Chomsky on Foucault

“In Foucault’s 1971 televised debate with Noam Chomsky, Foucault argued against the possibility of any fixed human nature, as posited by Chomsky’s concept of innate human faculties. Chomsky argued that concepts of justice were rooted in human reason, whereas Foucault rejected the universal basis for a concept of justice. Following the debate, Chomsky was stricken with Foucault’s total rejection of the possibility of a universal morality, stating “He struck my as completely amoral, I’d never met anyone who was so totally amoral” … “I mean, I liked him personally, it’s just that I couldn’t make sense of him. It’s as if he was from a different species, or something”” (from the Wikipedia page on Foucault)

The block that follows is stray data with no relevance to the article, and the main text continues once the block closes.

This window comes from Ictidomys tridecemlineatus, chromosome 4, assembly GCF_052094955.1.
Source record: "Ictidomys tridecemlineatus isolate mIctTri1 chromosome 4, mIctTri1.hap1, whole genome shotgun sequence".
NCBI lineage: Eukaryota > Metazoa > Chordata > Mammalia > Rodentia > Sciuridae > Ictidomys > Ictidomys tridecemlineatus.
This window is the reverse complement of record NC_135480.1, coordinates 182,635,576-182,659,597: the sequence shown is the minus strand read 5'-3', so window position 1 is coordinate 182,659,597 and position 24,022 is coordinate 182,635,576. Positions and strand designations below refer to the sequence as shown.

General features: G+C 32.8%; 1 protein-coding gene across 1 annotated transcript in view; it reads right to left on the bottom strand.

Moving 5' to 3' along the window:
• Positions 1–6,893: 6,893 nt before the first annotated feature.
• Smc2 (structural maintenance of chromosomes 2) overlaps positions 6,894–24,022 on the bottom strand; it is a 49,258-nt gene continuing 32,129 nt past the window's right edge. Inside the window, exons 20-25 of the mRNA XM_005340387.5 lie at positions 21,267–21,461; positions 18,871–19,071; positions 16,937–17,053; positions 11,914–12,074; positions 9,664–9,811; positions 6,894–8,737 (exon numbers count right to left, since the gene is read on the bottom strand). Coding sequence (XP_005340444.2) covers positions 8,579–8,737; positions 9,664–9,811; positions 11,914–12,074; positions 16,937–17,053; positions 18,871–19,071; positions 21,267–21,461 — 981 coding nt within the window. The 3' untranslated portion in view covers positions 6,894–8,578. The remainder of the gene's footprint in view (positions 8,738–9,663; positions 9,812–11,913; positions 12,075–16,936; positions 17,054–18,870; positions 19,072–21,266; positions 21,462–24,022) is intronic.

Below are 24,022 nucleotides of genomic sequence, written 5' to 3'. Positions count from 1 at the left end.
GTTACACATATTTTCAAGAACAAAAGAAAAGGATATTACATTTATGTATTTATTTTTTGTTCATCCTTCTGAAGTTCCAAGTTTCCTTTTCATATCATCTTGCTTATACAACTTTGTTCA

Morality is an evolved sense; different societies have evolved different moral structures. In this sense Chomsky and Foucault are each half-right.

The point, though, is less about what morality is, as about how humans think of morality in other humans; Foucalt is particularly distant from anything most people (especially most Americans) would recognize as moral.

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